1. Initially, it will ask whether we want to enable routing in our Angular application:

    Figure 1.9 – Angular routing

    Figure 1.9 – Angular routing

    Routing in Angular is all about navigating between the components of an Angular application using a URL. In this project, we are not concerned with routing, so press Enter to accept the default value.

  2. Then, the Angular CLI prompts us to select the style format that we want to use throughout the Angular application:
    Figure 1.10 – Stylesheet format

    Figure 1.10 – Stylesheet format

  3. Select a format from the list of available stylesheets and press Enter.


    You can use the arrow keys of your keyboard to navigate between the available stylesheet options.

The Angular CLI initiates the creation process of your Angular application, which consists of the following:

  • Scaffolding the necessary folder structure of a typical Angular CLI project
  • Installing the required npm dependencies and Angular packages
  • Initializing Git in the Angular CLI project

This process may take some time, depending on the speed of your network. Once it has finished, you should have a new folder named my-angular in the path where you ran the ng new Angular CLI command.

Now, the time has finally come to run our Angular application and see it in action:

  1. Open a Terminal window and navigate to the my-angular folder.
  2. Run the following Angular CLI command:

    ng serve

    This will build the Angular application and start a built-in web server that we can use to preview it. The web server is started in watch mode; that is, it automatically rebuilds the Angular application whenever we make a change in the code. The first time an Angular application is built, it takes a considerable amount of time to complete, so we must be patient. You will know when the process has finished with no errors when you see the following message in the Terminal window:

    Figure 1.11 – Angular build output

    Figure 1.11 – Angular build output

  3. Fire up your favorite browser and navigate to http://localhost:4200 to get a preview of your brand-new Angular application:
Figure 1.12 – Minimal Angular application

Figure 1.12 – Minimal Angular application

The Angular CLI creates a minimal Angular application by default to provide us with a starting point for our Angular project. It contains some ready-made CSS styles and HTML content, which we will learn how to change according to our specifications in the following section.

Interacting with the Angular framework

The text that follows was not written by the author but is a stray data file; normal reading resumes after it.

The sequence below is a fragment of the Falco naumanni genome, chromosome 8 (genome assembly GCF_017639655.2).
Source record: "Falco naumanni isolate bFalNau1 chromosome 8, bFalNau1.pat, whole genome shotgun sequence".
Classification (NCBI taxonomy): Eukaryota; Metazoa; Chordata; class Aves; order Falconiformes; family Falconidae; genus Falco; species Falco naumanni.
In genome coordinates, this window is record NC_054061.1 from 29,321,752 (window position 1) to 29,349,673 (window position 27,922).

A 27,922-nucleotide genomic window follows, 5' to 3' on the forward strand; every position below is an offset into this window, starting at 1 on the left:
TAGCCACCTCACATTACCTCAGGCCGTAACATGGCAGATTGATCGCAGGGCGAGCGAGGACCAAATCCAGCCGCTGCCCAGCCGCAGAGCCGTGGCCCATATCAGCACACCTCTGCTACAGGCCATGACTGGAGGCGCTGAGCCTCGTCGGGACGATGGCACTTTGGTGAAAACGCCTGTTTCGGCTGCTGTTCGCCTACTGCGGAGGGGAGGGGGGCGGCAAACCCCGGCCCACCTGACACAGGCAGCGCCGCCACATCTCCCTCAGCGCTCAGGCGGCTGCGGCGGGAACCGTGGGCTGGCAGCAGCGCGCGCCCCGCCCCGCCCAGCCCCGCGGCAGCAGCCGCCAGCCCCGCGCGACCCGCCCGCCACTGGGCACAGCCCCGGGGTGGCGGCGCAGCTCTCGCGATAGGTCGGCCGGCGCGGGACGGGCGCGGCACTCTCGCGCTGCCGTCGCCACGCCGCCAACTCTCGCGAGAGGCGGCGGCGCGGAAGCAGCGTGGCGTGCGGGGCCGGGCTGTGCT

When working with Angular, the real fun starts when we get our hands dirty with the framework itself. Understanding how Angular works and writing the application code is what matters, after all.

The application source code resides inside the srcapp folder, in the root of our Angular CLI project. It contains all the files needed to build and test our Angular application, including a component and a module. The component is the main component of the Angular application:


import { Component } from '@angular/core';


  selector: 'app-root',

  templateUrl: './app.component.html',

  styleUrls: ['./app.component.css']


export class AppComponent {

  title = 'my-angular';


The following properties characterize an Angular component:

  • selector: A unique name that is used to identify and declare the component inside HTML content. It is used as an HTML tag, just like any native HTML element, such as <app-root></app-root>.


    The Angular CLI provides the app prefix by default in component selectors. We can use a custom one using the --prefix option when creating a new Angular CLI application from scratch. A custom prefix can be based on the name of an organization or a particular product, and it helps avoid collisions with other libraries or modules.

  • templateUrl: The path pointing to an HTML file that contains the HTML content of the component, which is called the template of the component.
  • styleUrls: A list of paths where each one points to a stylesheet file containing the CSS styles of the component.

The preceding properties are defined using the @Component decorator. It is a function that decorates the TypeScript class of the component and recognizes it as an Angular component. The title property of the AppComponent class is a public property that contains a string value and can be used in the template of the component.